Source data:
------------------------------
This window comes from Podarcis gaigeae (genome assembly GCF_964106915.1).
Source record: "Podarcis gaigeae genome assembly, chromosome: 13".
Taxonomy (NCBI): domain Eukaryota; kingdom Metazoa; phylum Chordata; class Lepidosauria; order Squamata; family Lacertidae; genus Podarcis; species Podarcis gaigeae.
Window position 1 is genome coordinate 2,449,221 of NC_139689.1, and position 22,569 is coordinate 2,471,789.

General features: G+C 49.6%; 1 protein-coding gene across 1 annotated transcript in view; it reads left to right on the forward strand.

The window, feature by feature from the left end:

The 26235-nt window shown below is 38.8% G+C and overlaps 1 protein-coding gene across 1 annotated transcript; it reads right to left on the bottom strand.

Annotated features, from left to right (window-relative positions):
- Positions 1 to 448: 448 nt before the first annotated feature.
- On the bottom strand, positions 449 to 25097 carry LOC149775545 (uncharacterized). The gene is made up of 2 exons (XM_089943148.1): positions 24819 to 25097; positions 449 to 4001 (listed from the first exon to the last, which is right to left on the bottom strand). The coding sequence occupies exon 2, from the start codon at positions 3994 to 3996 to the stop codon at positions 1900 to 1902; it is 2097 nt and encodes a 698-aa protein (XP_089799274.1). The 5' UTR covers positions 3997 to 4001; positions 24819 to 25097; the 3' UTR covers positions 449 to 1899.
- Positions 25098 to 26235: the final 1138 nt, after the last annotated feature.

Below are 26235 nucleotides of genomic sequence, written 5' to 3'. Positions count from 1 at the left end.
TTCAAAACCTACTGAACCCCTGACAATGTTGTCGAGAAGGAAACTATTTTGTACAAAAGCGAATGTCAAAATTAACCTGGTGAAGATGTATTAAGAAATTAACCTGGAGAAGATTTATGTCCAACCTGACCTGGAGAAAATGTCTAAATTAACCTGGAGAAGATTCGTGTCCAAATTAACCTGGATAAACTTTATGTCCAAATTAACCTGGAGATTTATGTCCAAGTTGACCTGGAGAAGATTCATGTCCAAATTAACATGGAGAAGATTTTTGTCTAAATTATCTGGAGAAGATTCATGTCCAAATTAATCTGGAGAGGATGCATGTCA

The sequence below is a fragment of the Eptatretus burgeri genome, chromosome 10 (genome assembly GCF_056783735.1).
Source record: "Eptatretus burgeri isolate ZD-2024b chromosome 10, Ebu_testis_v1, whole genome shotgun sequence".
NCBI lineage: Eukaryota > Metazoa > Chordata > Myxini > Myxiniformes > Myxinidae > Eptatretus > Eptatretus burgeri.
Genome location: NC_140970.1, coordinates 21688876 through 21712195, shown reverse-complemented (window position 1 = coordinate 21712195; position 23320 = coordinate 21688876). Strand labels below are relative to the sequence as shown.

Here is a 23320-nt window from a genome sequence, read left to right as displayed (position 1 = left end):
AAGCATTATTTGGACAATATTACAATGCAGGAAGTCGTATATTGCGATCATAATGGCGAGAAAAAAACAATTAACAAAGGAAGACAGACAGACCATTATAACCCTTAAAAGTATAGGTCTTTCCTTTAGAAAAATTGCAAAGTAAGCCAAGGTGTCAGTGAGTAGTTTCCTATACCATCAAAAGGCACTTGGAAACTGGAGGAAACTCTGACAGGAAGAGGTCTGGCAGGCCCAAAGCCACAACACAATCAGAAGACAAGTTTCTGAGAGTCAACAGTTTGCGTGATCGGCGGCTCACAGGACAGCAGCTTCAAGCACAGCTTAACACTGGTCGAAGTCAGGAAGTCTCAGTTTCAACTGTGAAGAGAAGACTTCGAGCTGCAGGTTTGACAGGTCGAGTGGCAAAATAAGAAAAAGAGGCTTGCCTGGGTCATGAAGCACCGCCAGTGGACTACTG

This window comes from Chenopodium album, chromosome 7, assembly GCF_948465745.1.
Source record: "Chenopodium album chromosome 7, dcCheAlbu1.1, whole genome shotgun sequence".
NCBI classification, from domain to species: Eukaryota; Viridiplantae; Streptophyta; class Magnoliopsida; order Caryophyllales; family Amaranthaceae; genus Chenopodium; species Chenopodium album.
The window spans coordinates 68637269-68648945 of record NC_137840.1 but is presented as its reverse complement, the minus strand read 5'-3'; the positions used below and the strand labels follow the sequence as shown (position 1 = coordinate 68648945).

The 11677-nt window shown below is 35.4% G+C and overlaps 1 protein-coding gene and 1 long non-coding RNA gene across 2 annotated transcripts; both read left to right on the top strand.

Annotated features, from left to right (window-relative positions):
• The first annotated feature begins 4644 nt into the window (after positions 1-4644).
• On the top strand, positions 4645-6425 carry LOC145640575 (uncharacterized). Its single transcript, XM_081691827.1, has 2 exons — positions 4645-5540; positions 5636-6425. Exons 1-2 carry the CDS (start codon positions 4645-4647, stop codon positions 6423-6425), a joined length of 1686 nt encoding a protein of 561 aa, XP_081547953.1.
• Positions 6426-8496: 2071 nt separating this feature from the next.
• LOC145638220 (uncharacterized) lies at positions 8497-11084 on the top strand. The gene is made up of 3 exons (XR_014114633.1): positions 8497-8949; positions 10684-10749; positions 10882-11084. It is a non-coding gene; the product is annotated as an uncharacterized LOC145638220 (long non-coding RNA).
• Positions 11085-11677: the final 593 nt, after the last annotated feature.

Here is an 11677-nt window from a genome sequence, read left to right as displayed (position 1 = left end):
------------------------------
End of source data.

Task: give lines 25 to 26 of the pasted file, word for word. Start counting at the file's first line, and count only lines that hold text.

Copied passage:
Annotated features, from left to right (window-relative positions):
• The first annotated feature begins 4644 nt into the window (after positions 1-4644).